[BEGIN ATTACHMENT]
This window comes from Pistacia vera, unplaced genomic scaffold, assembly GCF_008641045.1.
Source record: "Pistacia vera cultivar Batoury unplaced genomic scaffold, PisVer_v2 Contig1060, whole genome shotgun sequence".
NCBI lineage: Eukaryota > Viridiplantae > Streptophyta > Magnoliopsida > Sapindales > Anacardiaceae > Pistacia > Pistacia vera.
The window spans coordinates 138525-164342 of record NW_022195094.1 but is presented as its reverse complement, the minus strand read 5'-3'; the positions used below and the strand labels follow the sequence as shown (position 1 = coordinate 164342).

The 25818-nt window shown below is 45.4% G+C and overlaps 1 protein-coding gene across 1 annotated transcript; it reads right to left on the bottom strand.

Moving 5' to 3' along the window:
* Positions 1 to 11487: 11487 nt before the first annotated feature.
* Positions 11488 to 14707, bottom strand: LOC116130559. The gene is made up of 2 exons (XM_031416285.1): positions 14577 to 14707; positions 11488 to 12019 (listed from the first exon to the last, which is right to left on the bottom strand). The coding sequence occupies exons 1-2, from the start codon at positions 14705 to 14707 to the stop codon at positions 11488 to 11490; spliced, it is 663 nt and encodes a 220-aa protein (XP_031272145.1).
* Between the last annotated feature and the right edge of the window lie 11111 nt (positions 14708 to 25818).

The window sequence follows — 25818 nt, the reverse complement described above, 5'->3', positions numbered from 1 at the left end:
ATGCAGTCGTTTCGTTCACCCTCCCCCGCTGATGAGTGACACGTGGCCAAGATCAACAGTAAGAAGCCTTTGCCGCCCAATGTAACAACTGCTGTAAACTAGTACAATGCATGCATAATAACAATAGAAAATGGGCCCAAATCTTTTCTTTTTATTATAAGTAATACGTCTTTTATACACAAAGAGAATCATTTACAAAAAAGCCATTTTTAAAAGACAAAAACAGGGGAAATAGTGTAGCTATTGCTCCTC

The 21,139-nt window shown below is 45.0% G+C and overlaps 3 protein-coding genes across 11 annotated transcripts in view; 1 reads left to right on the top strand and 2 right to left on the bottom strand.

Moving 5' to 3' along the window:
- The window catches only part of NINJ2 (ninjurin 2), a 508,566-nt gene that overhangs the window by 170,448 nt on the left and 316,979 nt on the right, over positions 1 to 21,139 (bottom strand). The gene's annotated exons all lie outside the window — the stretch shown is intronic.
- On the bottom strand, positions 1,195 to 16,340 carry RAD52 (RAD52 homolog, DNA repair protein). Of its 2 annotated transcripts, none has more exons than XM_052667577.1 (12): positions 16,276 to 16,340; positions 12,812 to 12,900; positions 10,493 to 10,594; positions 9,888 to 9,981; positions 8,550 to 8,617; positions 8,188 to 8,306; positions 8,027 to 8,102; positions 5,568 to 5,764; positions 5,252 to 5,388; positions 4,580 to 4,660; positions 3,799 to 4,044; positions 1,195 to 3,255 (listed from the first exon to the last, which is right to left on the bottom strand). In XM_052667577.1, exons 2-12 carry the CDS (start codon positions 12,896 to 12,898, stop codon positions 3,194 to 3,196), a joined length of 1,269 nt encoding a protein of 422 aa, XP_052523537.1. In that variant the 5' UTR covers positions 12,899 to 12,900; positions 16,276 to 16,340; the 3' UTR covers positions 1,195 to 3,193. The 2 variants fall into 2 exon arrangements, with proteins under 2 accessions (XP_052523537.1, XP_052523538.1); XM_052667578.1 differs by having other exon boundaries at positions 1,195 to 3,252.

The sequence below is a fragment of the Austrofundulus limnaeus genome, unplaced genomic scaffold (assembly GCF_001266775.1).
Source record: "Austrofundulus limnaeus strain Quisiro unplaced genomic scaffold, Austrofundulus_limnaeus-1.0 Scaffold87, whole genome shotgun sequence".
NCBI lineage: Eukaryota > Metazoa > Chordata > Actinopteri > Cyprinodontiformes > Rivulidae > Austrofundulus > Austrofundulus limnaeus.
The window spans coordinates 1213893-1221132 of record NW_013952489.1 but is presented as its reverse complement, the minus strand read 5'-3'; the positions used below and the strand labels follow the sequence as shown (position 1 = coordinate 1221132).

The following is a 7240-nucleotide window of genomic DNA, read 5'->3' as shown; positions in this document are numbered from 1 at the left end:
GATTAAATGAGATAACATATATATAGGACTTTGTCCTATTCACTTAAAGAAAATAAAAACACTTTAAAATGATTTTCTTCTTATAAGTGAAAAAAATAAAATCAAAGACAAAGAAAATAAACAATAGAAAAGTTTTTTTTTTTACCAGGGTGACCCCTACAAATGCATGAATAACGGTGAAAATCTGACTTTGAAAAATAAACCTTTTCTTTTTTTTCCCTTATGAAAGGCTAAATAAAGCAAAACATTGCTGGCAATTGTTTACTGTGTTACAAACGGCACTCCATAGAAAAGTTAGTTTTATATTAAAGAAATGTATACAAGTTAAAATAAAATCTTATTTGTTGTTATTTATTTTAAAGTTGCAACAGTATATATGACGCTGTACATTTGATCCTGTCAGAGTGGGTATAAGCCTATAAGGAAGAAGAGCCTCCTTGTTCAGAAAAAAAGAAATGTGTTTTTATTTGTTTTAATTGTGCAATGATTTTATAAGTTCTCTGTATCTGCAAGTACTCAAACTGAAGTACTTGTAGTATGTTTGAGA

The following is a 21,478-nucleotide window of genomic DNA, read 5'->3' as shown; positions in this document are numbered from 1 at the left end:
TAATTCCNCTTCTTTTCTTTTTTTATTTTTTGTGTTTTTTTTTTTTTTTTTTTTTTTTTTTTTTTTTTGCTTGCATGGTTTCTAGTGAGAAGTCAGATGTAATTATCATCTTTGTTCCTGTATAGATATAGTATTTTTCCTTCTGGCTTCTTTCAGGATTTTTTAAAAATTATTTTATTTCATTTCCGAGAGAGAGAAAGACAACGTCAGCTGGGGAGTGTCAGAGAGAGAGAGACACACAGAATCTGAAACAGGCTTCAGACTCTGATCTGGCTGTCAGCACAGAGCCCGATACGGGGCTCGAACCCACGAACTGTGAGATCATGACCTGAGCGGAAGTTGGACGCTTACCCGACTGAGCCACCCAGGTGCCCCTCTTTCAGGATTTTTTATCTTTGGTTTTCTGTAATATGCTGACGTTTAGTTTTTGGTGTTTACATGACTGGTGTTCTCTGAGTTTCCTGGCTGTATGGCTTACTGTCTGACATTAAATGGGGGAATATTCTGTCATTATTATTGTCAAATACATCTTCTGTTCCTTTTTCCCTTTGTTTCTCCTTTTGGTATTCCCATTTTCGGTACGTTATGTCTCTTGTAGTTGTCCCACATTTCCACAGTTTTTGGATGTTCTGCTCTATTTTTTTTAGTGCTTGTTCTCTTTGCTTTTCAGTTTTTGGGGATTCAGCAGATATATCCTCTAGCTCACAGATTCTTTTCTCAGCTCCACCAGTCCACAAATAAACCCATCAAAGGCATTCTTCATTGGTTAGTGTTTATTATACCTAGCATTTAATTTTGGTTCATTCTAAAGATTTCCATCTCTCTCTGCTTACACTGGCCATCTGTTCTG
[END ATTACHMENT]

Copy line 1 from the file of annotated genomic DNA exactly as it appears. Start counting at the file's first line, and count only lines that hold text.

This window comes from Pistacia vera, unplaced genomic scaffold, assembly GCF_008641045.1.